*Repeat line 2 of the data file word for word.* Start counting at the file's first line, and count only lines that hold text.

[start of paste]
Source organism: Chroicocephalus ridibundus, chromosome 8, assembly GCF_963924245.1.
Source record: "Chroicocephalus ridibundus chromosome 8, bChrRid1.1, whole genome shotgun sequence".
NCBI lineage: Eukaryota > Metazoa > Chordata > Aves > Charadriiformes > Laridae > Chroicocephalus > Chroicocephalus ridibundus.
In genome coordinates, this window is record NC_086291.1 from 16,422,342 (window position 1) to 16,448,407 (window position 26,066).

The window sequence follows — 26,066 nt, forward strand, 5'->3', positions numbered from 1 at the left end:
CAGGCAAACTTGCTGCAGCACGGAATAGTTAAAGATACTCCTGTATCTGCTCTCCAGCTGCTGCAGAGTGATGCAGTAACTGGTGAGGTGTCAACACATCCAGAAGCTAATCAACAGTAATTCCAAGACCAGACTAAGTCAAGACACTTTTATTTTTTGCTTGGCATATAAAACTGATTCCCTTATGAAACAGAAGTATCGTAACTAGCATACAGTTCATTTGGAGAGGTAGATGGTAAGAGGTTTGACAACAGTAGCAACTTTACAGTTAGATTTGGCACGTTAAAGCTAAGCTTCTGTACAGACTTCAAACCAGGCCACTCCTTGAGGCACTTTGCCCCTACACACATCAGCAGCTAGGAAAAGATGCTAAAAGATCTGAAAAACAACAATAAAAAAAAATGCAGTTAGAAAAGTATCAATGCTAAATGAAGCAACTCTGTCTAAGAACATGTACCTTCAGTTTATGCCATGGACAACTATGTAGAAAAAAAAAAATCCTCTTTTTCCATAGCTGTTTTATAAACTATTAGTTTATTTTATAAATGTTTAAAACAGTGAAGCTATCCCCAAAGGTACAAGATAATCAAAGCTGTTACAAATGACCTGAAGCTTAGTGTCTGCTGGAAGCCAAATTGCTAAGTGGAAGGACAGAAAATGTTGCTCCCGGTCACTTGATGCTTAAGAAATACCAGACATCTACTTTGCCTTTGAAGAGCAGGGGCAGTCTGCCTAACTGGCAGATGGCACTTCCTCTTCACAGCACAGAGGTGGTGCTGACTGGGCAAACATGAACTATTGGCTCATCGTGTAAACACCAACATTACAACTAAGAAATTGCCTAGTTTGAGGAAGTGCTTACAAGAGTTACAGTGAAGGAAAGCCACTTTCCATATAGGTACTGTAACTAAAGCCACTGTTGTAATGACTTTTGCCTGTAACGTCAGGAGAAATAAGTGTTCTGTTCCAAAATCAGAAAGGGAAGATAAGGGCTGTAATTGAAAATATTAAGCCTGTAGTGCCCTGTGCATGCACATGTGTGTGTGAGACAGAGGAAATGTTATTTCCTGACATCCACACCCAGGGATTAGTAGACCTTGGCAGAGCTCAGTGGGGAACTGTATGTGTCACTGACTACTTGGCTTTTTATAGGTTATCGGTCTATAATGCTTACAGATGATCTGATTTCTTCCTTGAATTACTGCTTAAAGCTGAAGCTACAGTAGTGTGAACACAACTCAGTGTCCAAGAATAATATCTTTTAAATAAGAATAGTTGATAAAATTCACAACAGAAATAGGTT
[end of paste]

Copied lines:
Source record: "Chroicocephalus ridibundus chromosome 8, bChrRid1.1, whole genome shotgun sequence".